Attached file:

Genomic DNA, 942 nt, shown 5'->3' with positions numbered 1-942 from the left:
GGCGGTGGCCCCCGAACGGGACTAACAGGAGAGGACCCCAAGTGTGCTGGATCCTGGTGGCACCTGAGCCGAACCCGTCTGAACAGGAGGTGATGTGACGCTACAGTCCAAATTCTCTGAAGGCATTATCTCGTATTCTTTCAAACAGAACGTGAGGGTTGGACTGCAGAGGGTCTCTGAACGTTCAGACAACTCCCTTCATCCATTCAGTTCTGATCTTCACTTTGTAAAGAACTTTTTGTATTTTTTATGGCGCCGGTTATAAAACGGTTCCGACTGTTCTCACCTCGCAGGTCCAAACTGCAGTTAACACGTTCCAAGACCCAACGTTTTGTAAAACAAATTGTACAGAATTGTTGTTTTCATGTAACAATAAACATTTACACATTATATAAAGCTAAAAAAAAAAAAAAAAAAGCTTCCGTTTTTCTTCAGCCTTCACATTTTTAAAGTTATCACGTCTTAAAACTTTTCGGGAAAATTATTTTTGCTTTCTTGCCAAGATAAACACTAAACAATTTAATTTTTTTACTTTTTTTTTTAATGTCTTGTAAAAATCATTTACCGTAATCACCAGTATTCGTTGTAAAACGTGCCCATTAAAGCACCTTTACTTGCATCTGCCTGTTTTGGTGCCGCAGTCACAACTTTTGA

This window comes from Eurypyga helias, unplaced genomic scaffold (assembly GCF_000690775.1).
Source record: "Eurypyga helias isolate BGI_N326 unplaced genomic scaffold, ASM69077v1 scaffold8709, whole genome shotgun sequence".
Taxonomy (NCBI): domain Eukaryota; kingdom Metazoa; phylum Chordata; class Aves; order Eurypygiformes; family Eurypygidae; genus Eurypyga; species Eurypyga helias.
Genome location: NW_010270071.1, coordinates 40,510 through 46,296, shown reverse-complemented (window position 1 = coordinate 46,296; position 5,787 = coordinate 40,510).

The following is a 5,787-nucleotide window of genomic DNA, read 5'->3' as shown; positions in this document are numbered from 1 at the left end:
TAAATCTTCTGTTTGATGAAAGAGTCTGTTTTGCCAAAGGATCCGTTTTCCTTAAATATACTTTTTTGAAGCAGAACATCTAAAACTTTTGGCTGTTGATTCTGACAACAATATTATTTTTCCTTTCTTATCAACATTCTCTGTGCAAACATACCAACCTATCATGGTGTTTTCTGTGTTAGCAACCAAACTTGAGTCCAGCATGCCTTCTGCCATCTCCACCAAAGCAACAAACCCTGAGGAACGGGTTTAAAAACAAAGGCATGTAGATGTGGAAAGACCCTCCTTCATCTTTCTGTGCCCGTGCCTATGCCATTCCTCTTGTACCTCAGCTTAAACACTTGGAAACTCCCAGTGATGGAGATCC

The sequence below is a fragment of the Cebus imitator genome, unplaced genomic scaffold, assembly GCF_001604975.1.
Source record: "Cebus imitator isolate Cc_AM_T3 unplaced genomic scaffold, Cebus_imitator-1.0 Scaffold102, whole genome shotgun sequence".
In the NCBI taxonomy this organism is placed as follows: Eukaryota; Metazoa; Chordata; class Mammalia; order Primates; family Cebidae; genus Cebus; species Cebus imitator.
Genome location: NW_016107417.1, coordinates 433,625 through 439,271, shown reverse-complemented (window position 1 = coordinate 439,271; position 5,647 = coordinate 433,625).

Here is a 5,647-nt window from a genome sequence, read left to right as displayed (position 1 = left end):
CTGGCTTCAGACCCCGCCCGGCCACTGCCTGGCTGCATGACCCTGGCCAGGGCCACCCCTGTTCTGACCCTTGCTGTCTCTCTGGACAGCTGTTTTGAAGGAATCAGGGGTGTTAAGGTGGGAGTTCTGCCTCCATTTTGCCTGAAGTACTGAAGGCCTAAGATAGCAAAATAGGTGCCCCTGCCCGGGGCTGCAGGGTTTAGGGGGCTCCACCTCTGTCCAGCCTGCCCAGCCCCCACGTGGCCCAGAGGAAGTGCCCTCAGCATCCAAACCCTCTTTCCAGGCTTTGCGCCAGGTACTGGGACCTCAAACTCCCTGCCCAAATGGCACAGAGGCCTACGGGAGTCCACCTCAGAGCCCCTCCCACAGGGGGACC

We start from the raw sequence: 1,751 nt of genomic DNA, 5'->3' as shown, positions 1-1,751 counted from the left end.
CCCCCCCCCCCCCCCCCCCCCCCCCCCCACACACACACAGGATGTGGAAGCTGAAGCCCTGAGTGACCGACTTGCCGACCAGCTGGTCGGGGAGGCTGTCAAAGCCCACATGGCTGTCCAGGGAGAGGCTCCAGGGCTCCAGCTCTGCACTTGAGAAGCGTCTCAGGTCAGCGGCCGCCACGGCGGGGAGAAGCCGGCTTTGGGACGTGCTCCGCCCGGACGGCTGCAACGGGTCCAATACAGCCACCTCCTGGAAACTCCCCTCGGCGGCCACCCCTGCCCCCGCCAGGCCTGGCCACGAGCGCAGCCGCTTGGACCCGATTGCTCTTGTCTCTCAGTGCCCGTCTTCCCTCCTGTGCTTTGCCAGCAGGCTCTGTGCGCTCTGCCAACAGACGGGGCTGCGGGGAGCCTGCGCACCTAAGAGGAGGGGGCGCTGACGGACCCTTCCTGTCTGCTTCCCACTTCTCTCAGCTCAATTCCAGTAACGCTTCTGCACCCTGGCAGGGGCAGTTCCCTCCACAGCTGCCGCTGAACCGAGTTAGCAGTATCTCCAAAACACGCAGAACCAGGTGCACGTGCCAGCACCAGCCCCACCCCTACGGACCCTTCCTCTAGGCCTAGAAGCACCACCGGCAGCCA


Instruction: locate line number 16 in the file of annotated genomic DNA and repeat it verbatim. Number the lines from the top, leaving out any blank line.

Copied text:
CCCCCCCCCCCCCCCCCCCCCCCCCCCCACACACACACAGGATGTGGAAGCTGAAGCCCTGAGTGACCGACTTGCCGACCAGCTGGTCGGGGAGGCTGTCAAAGCCCACATGGCTGTCCAGGGAGAGGCTCCAGGGCTCCAGCTCTGCACTTGAGAAGCGTCTCAGGTCAGCGGCCGCCACGGCGGGGAGAAGCCGGCTTTGGGACGTGCTCCGCCCGGACGGCTGCAACGGGTCCAATACAGCCACCTCCTGGAAACTCCCCTCGGCGGCCACCCCTGCCCCCGCCAGGCCTGGCCACGAGCGCAGCCGCTTGGACCCGATTGCTCTTGTCTCTCAGTGCCCGTCTTCCCTCCTGTGCTTTGCCAGCAGGCTCTGTGCGCTCTGCCAACAGACGGGGCTGCGGGGAGCCTGCGCACCTAAGAGGAGGGGGCGCTGACGGACCCTTCCTGTCTGCTTCCCACTTCTCTCAGCTCAATTCCAGTAACGCTTCTGCACCCTGGCAGGGGCAGTTCCCTCCACAGCTGCCGCTGAACCGAGTTAGCAGTATCTCCAAAACACGCAGAACCAGGTGCACGTGCCAGCACCAGCCCCACCCCTACGGACCCTTCCTCTAGGCCTAGAAGCACCACCGGCAGCCA